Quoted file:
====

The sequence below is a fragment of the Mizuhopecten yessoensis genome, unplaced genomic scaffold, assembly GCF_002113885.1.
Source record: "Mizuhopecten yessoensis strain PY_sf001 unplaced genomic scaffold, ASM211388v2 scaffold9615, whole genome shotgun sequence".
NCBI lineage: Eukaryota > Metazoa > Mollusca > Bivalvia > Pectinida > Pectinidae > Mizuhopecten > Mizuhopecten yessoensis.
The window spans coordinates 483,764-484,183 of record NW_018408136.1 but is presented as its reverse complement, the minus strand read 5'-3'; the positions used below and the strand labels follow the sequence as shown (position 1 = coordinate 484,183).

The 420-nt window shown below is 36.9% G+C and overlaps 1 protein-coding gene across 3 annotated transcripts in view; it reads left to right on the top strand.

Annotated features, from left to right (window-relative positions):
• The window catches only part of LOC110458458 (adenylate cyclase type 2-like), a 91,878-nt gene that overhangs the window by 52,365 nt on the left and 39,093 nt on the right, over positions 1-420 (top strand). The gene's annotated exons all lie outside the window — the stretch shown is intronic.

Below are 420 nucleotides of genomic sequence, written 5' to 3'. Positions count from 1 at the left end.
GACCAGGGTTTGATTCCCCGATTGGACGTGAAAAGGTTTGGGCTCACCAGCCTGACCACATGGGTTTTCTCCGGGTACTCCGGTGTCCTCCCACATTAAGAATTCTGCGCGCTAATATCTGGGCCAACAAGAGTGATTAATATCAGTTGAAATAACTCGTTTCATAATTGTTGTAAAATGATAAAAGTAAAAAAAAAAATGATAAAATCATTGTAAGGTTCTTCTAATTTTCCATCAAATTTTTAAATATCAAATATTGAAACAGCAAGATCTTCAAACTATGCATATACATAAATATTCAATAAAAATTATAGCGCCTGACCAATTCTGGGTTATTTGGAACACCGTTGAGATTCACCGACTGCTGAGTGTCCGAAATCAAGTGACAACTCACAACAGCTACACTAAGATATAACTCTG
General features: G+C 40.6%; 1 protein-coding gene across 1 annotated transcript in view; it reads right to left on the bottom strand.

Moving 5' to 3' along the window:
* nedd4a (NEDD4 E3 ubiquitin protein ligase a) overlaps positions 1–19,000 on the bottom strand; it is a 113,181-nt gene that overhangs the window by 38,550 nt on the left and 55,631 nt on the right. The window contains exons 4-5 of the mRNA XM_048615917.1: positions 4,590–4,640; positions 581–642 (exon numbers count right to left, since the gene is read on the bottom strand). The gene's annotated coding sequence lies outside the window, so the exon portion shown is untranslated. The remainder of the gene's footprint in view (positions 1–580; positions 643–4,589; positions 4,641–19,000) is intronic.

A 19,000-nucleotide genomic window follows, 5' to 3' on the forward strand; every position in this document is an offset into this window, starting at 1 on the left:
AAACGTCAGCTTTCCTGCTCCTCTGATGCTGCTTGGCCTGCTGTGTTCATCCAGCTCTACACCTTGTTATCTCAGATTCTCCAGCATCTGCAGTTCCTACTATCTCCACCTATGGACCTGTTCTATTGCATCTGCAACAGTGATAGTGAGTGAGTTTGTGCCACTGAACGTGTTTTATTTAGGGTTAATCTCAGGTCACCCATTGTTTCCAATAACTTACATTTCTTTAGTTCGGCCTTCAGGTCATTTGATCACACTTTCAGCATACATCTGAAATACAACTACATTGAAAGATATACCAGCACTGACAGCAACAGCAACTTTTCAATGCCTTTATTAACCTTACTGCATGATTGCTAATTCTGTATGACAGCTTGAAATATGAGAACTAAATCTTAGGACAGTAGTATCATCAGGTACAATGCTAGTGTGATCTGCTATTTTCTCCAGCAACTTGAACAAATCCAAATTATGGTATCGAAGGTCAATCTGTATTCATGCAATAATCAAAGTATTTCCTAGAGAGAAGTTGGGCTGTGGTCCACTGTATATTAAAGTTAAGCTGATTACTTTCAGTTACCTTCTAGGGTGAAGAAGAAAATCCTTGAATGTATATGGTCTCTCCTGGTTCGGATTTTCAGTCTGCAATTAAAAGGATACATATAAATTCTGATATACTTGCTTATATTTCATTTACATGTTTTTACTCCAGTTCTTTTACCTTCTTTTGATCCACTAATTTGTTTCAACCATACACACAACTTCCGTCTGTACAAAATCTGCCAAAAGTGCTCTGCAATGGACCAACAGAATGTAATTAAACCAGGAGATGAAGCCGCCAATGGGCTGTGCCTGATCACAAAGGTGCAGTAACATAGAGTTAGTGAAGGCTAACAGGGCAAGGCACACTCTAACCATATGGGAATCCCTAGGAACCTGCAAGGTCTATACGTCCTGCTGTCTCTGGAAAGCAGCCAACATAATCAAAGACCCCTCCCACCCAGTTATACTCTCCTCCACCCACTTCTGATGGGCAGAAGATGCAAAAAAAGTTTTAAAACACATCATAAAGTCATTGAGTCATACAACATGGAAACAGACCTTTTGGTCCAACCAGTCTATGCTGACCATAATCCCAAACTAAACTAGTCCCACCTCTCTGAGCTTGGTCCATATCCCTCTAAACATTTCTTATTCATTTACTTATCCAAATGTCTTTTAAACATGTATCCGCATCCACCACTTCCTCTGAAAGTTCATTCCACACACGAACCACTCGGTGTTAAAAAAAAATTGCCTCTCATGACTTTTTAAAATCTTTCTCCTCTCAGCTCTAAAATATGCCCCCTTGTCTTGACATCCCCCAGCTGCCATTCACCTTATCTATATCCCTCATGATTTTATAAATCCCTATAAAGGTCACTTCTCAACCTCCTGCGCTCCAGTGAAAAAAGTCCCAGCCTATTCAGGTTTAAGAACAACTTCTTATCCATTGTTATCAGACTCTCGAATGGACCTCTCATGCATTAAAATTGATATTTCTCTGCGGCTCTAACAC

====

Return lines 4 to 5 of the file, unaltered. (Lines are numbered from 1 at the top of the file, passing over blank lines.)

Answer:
The window spans coordinates 483,764-484,183 of record NW_018408136.1 but is presented as its reverse complement, the minus strand read 5'-3'; the positions used below and the strand labels follow the sequence as shown (position 1 = coordinate 484,183).

The 420-nt window shown below is 36.9% G+C and overlaps 1 protein-coding gene across 3 annotated transcripts in view; it reads left to right on the top strand.